Today marks the opening of International Albariño Days, a five day series of global festivities surrounding this fun, yet mysterious grape!
And to celebrate, we offer 10 fun facts about the grape you should be enjoying sometime between now and next Wednesday:
- Albariño is mostly grown in the Rias Baixas region of Spain, with 90%+ of the vineyard acres in the region devoted to it.
- Due to the coastal climate, the grape is grown on trellis systems so the grapes never come in contact with the ground, helping to avoid disease and rot that can occur in such a moist environment.
- Shrouded in mystery and mythology, and once thought to be a clone or hybrid of Riesling, it is still unknown the exact origins of the grape and how exactly it found its home in the warm, wet region of Rias Baixas, Spain.
- The grape’s name is rooted in the Latin albus – meaning “white”.
- Albariño is noted for its botanical aromas and citrus undertones – considered similar (and for fans of) Gewürztraminer and Viognier.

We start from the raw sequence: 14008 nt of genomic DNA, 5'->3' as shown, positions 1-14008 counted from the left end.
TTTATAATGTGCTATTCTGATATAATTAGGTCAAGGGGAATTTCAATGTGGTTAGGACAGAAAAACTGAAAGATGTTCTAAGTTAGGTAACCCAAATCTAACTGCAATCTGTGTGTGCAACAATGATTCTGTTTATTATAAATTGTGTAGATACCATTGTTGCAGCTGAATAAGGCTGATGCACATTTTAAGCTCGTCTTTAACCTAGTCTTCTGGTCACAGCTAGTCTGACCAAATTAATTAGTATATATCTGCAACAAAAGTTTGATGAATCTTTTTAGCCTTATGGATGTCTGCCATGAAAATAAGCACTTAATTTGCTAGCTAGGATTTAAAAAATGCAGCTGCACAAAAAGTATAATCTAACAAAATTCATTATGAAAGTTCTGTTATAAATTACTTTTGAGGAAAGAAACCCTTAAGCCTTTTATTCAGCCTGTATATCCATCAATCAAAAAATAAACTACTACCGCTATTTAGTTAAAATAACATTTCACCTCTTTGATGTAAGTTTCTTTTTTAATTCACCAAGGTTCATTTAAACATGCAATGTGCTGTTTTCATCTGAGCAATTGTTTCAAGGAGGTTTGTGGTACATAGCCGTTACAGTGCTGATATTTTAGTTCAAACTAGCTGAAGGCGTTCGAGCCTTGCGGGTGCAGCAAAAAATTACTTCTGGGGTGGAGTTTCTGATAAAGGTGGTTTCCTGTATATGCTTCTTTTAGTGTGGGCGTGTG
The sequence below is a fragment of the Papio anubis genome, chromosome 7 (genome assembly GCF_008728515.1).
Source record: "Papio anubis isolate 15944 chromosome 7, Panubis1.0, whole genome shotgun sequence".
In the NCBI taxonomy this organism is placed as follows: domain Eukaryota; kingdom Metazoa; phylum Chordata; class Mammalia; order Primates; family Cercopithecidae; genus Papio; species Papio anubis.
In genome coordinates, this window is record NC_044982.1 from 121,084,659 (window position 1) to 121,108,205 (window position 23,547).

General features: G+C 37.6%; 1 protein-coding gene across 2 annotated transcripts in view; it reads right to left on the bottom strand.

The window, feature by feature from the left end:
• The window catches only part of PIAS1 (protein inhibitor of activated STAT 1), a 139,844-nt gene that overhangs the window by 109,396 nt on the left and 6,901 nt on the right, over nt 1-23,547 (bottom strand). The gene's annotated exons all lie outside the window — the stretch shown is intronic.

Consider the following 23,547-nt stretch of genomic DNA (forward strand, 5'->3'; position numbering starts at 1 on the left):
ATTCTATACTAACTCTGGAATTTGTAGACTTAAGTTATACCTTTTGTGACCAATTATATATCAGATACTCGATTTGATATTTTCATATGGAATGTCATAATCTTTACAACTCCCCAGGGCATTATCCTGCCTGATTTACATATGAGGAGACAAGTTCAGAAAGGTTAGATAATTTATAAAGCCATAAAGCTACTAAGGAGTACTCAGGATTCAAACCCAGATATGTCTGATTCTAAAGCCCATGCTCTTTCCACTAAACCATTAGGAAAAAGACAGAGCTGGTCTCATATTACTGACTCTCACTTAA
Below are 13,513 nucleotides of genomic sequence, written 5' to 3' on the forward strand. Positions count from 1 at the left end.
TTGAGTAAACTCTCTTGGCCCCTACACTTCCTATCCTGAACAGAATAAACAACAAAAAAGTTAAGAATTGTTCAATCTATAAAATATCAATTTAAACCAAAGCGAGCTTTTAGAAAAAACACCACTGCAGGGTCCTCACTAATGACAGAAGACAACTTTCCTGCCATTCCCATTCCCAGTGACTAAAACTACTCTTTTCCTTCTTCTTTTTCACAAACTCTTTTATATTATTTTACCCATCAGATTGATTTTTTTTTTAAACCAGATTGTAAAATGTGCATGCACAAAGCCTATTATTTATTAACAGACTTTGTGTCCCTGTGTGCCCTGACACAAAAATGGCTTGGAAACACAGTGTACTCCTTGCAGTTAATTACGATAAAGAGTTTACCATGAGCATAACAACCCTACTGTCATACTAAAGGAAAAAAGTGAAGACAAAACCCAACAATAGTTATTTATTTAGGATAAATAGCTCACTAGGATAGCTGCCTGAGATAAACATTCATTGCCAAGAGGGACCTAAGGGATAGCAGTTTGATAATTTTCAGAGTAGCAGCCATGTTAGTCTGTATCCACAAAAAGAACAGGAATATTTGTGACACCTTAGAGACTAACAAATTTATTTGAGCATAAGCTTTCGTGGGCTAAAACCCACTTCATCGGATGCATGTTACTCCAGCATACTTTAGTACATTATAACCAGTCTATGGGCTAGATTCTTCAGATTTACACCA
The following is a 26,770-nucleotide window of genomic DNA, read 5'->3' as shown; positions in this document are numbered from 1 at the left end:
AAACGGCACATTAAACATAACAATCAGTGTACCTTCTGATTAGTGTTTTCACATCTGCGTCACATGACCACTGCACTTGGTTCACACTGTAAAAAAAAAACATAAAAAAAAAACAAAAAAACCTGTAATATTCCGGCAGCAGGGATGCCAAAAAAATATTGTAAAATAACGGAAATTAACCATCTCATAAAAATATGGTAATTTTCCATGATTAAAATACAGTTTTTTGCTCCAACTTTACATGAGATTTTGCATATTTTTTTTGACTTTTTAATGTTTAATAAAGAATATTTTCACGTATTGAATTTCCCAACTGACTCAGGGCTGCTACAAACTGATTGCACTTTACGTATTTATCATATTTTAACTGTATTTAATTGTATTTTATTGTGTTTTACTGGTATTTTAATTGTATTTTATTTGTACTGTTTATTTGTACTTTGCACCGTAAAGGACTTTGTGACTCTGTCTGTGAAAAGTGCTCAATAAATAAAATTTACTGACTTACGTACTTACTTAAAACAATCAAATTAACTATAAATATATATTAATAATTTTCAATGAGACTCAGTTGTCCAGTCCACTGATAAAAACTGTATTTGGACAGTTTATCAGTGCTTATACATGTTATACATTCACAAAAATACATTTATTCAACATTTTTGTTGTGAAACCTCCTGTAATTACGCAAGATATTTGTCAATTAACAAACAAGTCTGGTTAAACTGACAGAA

- The fun, youthful, and effervescent Vinho Verdes of Portugal use ‘Alvarinho’ (same grape) in their blends, generally sought after for their lower alcohol content (usually clocking in around 8.5% ABV).
- Albariño is sought after not only for its expressions and origins, but for its price point (generally falling between $10-20 in most wine shops).
- Albariño is the perfect companion for seafood. In Spain, it’s not uncommon to enjoy it alongside octopus.
- Albariño is fermented and aged in stainless steel tanks, allowing the true expression of the grape to shine, and it’s generally released within a year of harvest as it’s best enjoyed young and expressive.
- Albariño is seen as the sole premier white grape from Spain, a country more internationally known for their red wines.
So go on and grab yourself a bottle of Albariño this week to celebrate alongside our team.